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How to handle the RRSP deadline while stocks tumble over coronavirus

Traders work on the floor at the New York Stock Exchange (NYSE) in New York, U.S., February 28, 2020. REUTERS/Brendan McDermid

The RRSP contribution deadline is Monday, at a time when markets are in a tailspin — leaving nervous Canadians wondering what they should do this time.

There are certainly reasons to be cautious. Global stock markets continue to tumble over COVID-19 fears. The TSX was halted Thursday amid a flurry of order volume. And it’s still too early to survey the damage from railroad blockades.

But you can still contribute to an RRSP while avoiding the stock market altogether.

“The stock markets have been getting a lot of attention lately, but they only represent one slice of the investment pie,” Paul Shelestosky, senior wealth advisor at Meridian, told Yahoo Finance Canada.

“Don’t let the volatility stop you from contributing to your RRSP.”

Cash is always an option. Most financial institutions offer a high-interest savings account (HISA). 

“This would allow you to get your RRSP receipt for the 2019 tax year and give you the flexibility to hold the contribution effectively ‘in cash’ until you’re ready to invest,” said Shelestosky.

The interest rate varies, so shop around. But the rate can fluctuate so a return isn’t guaranteed. If that’s important a GIC can be a better fit.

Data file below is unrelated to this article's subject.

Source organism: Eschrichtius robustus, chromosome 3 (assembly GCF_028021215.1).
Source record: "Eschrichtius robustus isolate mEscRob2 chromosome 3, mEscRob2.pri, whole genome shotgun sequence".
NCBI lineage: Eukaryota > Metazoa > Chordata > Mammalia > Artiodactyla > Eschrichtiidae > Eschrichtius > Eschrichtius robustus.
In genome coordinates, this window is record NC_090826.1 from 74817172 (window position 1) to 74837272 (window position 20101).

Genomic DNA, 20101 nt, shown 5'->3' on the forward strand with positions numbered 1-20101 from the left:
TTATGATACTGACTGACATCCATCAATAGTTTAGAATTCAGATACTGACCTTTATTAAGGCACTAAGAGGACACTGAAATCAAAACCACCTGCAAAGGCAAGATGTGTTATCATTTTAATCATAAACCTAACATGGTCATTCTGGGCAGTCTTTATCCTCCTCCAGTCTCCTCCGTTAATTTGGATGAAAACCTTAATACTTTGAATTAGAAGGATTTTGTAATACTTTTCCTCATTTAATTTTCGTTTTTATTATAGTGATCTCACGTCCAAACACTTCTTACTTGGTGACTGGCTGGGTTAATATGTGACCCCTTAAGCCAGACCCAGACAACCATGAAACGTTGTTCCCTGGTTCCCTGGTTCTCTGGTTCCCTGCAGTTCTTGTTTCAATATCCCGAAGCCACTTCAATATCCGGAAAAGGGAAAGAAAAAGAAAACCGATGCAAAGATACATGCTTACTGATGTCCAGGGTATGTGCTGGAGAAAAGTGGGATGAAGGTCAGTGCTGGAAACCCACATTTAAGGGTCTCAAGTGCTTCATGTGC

“A GIC will pay the investor a fixed interest rate with a fixed investment term.”

“Some of the challenges around GICs is that we are in a very low rate environment, and they are usually locked in until their maturity date.”

Shelestosky says GICs will at least keep up with inflation, but cautions avoiding stocks all together means missing out on years of compounding returns that grow tax-deferred. 

It all depends

What you do with your RRSP contribution depends on your personal situation, including time before retirement, other available sources of income like a TFSA, pension, and your spouse’s situation.

“Taking on too much risk might mean your money may not be there when you need it,” Kelley Keehn, personal finance educator and FP Canada Consumer Advocate, told Yahoo Finance Canada.

“Taking on too little risk might mean you don’t earn enough from your investments to retire comfortably.”

If you decide to take a wait-and-see approach and leave your contribution parked in a cash account, Keehn suggests setting a date on a calendar to review your investment mix.

She says it’s important to sit down with an advisor and crunch the numbers to make the appropriate decisions.

High-income earners stand to benefit the most by contributing. Keehn says if that’s you and you don’t have any money set aside, an RRSP loan might be a good option. 

She says an RRSP loan can also be useful for people with debt because the refund can be used to pay off bills. But an RRSP isn’t right for everyone.

“If you have a really low income, are unsure if you might need the money in your working years, don’t have an emergency savings account, then RRSPs may not be right for you,” said Keehn.

Jessy Bains is a senior reporter at Yahoo Finance Canada. Follow him on Twitter @jessysbains.

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